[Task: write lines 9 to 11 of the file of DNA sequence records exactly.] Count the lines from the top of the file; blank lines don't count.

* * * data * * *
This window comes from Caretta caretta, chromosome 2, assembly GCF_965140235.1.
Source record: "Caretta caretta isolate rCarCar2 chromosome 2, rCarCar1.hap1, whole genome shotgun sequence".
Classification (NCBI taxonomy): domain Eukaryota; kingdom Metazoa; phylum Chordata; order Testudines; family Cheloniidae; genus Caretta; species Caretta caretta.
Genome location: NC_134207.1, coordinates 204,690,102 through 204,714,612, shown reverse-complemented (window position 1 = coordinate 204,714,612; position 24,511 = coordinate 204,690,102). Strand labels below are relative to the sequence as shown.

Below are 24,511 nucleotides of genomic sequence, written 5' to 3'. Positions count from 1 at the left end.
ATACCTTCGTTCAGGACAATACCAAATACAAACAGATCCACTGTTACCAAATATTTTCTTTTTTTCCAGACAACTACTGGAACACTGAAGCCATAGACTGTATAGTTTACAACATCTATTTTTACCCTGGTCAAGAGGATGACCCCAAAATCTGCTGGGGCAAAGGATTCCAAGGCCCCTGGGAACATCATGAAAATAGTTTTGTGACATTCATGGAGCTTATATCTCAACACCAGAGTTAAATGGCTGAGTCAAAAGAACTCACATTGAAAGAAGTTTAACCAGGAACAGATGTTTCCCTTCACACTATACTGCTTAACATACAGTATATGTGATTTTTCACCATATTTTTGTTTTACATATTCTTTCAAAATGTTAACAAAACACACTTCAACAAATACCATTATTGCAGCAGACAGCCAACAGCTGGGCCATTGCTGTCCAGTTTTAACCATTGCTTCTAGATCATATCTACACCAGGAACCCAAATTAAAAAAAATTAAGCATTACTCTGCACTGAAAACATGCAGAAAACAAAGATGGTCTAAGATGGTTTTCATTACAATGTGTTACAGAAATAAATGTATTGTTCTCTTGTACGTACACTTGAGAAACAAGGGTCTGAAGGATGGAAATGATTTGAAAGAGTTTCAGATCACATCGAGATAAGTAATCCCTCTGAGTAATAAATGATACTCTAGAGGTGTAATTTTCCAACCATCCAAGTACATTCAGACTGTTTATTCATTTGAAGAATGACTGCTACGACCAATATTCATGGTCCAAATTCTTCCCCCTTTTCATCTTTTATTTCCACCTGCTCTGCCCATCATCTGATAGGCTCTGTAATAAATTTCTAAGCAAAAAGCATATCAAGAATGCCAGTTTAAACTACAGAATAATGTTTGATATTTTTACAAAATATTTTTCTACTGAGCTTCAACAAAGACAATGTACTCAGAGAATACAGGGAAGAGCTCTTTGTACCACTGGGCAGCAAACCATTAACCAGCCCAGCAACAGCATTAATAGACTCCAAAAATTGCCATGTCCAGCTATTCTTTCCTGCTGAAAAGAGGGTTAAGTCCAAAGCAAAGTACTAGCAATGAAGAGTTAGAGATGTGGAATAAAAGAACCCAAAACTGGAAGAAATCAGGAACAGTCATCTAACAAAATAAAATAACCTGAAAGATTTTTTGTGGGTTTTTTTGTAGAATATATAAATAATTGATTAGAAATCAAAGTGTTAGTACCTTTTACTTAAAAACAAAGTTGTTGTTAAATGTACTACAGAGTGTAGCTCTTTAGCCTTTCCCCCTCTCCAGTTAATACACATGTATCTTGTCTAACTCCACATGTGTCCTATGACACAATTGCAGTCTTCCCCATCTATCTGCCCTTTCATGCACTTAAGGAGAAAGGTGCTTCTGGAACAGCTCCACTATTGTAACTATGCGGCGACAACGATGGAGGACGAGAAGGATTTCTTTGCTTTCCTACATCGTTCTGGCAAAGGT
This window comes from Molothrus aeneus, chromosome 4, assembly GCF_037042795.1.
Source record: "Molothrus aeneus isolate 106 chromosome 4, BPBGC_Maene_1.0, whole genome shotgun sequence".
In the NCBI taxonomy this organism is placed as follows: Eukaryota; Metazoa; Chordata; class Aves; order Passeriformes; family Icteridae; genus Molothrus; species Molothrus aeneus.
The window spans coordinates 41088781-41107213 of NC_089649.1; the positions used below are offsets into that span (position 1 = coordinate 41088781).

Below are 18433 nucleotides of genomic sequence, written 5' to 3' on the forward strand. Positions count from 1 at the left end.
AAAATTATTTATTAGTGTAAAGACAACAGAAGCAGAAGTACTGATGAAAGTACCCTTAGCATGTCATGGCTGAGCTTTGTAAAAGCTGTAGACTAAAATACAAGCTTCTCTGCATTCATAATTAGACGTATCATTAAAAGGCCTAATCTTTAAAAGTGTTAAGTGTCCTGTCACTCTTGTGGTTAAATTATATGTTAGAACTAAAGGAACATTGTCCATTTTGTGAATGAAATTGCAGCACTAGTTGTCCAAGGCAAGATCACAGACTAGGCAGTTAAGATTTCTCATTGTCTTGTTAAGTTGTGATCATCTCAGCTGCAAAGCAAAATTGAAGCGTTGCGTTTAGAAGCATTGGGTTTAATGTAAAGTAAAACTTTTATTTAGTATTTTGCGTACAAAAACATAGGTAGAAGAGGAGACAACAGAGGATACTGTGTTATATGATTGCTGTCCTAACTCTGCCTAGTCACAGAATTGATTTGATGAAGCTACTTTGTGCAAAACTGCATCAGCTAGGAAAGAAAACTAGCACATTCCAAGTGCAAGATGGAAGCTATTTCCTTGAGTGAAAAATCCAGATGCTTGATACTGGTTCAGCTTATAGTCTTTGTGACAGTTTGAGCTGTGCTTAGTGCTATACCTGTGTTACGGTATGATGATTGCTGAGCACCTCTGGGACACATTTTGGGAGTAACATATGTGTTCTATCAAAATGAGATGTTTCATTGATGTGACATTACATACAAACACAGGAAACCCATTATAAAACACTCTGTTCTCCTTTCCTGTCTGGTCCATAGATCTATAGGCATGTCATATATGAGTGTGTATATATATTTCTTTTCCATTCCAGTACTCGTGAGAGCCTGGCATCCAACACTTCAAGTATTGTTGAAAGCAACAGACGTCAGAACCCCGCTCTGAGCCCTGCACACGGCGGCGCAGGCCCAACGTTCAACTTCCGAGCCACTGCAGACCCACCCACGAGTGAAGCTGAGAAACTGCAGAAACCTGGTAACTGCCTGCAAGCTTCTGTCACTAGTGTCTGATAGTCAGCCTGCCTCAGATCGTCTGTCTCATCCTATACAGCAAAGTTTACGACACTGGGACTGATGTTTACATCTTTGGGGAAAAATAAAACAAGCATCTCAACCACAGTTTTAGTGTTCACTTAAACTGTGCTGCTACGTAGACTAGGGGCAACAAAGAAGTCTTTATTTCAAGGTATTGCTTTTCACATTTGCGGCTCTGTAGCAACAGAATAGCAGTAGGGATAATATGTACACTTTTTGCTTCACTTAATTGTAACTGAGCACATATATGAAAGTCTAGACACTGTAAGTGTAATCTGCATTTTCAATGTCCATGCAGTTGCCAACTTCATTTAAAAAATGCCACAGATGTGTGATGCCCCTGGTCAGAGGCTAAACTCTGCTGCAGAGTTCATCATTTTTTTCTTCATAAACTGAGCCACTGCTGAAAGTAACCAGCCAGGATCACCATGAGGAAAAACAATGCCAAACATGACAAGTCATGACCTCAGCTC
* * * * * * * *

In the NCBI taxonomy this organism is placed as follows: Eukaryota; Metazoa; Chordata; class Aves; order Passeriformes; family Icteridae; genus Molothrus; species Molothrus aeneus.
The window spans coordinates 41088781-41107213 of NC_089649.1; the positions used below are offsets into that span (position 1 = coordinate 41088781).

Below are 18433 nucleotides of genomic sequence, written 5' to 3' on the forward strand. Positions count from 1 at the left end.